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On overthinking things, and telling people not to overthink things

McKinley Valentine — 4 min read
On overthinking things, and telling people not to overthink things
Photo by Nathan Dumlao / Unsplash

Overthinking is real, and I definitely do it, and I will get into what I think it means and how to avoid it in a bit.

But it must be said that pretty close to 100% of the people who have told me not to overthink things are people with a history of poor decision-making. When someone who has, for example, bought a kitten on the spur of the moment while they are staying on a friend's couch, says "don't overthink it", my brain's immediate response is maybe in fact you could stand to think about things a little bit more.

In any case, "don't overthink it" is entirely useless as advice. Because no one aims to overdo anything. You think you're doing it the right amount. No one deliberately misses a target (if you, do then, it wasn't your target) - it's that you don't know exactly where the target is or how to hit it. "Don't overthink it" is like saying "Don't miss the target!" to an archer. Oh cool, good advice, I won't then.

Maybe more meaningful would be, "I think you have enough information to make a decision, and you're just going around in circles now."

Or: "This is a really low-stakes decision - it doesn't really matter if you get it wrong."

(This is why I can say people who say "don't overthink it" generally have poor judgement. It doesn't mean overanalysers are always right. It's about the way it's communicated - because you can actually tell someone to stop overthinking things in a way that gives meaningful information or guidance. People who say "don't overthink it" are generally just trying to shut down something that makes them uncomfortable.

Sometimes they're just bored of hearing you talk about it, which is honestly fair enough - but there are about a million ways to change the subject without saying "stop thinking or caring about the thing you think and care about."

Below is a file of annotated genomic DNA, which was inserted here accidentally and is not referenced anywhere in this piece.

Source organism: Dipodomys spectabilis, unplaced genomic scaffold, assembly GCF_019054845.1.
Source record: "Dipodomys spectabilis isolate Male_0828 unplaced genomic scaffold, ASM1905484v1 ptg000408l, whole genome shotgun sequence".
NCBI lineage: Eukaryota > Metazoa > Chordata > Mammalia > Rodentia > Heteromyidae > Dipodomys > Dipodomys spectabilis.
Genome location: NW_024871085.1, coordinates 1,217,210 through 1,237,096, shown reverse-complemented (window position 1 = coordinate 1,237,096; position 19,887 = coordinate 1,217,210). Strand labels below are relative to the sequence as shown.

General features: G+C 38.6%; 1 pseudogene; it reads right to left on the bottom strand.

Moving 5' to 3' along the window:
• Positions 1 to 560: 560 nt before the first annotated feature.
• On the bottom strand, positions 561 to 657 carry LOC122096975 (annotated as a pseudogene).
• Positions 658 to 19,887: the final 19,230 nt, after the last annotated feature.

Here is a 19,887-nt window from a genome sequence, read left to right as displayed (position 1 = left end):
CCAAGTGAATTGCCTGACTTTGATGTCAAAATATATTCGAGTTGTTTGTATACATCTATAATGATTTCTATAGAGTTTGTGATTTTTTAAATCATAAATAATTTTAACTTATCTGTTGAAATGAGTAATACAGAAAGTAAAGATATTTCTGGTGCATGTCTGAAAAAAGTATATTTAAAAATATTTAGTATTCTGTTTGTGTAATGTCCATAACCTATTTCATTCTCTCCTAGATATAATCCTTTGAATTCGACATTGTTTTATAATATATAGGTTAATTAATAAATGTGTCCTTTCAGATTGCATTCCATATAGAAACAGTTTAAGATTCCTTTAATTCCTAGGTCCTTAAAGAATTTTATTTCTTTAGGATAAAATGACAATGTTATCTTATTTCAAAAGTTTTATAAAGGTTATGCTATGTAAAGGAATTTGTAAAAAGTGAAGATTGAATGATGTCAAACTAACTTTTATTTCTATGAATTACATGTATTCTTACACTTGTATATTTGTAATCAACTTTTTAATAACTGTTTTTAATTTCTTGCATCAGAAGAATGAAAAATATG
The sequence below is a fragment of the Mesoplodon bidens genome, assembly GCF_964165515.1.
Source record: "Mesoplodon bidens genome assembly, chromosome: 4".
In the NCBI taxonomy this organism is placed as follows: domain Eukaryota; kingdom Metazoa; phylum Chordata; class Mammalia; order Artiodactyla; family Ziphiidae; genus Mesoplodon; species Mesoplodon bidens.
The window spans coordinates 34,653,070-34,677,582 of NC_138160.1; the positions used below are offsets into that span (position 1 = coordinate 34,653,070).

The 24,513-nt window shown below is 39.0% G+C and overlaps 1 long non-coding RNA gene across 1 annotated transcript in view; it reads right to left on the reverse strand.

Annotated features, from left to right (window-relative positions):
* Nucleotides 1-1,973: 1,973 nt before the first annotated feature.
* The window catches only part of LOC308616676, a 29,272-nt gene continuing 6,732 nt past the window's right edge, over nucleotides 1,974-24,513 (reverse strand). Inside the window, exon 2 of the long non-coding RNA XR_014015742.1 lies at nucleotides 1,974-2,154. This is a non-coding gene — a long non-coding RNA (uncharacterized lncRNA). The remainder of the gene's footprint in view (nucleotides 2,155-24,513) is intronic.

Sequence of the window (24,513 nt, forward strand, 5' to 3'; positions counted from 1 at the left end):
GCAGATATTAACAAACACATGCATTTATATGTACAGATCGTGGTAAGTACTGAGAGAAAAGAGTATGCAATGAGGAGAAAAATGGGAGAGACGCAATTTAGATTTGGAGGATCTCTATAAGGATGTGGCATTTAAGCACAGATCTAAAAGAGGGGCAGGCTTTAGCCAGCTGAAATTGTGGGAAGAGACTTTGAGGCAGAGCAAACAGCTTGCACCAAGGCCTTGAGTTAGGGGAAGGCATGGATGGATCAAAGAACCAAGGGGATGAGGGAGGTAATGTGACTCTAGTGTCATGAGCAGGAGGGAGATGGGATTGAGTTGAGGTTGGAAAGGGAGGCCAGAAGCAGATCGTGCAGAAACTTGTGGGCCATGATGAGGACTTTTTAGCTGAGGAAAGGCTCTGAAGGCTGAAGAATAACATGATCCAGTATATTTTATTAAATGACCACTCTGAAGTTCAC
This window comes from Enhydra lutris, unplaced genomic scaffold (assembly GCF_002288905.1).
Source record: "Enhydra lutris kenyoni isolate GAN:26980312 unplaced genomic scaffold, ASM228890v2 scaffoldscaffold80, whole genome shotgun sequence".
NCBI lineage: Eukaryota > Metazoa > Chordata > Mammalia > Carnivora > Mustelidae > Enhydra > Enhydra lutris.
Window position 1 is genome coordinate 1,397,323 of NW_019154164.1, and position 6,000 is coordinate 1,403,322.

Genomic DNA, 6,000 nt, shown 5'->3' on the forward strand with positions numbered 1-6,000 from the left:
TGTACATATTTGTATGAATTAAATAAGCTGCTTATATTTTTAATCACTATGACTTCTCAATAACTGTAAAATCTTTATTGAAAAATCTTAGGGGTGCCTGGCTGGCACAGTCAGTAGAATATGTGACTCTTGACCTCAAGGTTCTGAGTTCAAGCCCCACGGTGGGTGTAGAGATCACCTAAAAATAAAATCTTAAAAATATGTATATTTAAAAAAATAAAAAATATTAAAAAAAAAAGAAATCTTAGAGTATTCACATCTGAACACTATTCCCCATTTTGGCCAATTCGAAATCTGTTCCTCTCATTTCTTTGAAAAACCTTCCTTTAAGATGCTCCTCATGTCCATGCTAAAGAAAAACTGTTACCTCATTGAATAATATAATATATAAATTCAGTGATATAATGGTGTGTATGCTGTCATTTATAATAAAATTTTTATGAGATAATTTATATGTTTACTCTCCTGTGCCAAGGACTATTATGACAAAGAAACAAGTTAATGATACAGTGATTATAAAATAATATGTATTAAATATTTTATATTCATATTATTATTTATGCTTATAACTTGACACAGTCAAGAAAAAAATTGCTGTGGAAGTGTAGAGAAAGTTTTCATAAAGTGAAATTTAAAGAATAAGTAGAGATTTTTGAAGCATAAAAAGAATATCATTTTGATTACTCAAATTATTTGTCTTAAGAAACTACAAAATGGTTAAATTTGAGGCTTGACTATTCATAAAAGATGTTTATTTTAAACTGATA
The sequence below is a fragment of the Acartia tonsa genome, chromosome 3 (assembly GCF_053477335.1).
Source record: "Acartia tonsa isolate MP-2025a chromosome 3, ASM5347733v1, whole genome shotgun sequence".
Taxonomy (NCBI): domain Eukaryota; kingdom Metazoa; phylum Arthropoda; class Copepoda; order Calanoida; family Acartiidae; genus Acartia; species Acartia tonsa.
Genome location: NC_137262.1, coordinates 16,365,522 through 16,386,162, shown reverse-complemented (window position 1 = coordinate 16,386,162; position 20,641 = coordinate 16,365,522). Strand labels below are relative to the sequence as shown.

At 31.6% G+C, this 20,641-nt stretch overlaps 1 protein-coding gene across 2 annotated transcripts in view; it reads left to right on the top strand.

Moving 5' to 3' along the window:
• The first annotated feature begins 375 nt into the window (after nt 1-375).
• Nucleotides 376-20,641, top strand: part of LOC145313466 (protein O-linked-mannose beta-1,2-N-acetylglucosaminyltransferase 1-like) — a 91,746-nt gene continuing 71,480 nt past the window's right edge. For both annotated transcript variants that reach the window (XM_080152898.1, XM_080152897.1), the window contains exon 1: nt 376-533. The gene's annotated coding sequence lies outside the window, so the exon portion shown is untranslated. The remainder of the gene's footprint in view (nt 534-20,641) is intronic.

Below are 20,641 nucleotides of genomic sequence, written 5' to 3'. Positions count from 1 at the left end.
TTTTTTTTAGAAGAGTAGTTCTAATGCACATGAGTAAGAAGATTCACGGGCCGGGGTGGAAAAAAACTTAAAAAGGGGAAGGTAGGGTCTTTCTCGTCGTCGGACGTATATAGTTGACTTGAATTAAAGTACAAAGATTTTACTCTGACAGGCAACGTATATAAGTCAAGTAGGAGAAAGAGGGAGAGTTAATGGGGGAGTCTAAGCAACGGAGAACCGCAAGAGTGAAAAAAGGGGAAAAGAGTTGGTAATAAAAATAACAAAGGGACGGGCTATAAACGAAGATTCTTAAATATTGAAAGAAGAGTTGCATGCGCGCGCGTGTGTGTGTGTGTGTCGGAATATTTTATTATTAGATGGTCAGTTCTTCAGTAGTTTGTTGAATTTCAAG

So anyway:

Overthinking is when
a) you have all the information you need, and you're just seeking more information as a way of procrastinating on making a difficult decision. An exercise you can do is to ask yourself, "what new piece of information could I receive that would make a decision possible?" Either any imaginable piece of info (an additional user review, after you've already read 133) would not help you make a decision. Or else the piece of info is impossible - if you realise you're waiting for God or the Universe to tell you the full and complete consequences of every path you're considering, that's not gonna happen and you might as well stop searching for more info.

b) time is a factor, and delaying making a decision is worse than picking either available option.

c) it's a low-stakes decision, and the time/brain energy of spending this long deciding is not worth the benefits of making the optimal decision.

A lot of this stuff is down to anxiety. So if you notice yourself doing it, try and figure out what it is you're anxious about, underneath. Like, what does the choice represent? Is it a little choice that actually ties into bigger choices you also have to make? Often I can't do some small thing because it actually rests on a much bigger thing I haven't made my mind up about yet. Generally any "do you want to do [activity] on [day]?" spins me out because to answer that, I have to plan out my whole week and figure what I do and don't have time for, and part of that might mean whether I say Yes or No to a piece of freelance work, which is a decision that's really fraught. So you're saying "do you want to grab a coffee on Thursday?" and I'm hearing "if I say No to this piece of client, will they find another editor, who will then become their go-to person, meaning I will lose that client forever? If so, how would that affect my budget? Well, that depends on whether I decide to get that expensive dental surgery that the dentist said I SHOULD get but don't HAVE to get". So the question of coffee on Thursday is now re-doing my annual budget and making a major healthcare decision. And that's why I didn't respond to your text, Ashlee.

Anyway: anxiety. If you can see that you're circling, then maybe stop trying to decide right now and instead do whatever you usually do to feel less anxious (get warm, have a shower, ask for a hug, idk. I'm not good at this). I would also say: don't beat yourself up for overthinking things! Don't beat yourself up for feeling anxious about stuff! It's unhelpful and unkind. Even if you ARE circling repetitively around a decision that feels really big to you... okay? That seems reasonable to me? Worrying about a big thing with consequences seems pretty human and normal.

And if it's a high-stakes decision, and you're still getting relevant new info that impacts the decision, that's not overthinking, it's just thinking.

(For real, someone once told me not to overthink the decision to have / not have kids.)

This piece was originally published in The Whippet #88 – subscribe to get the next one in your inbox!

Unsolicited AdviceEQ & Interpersonal


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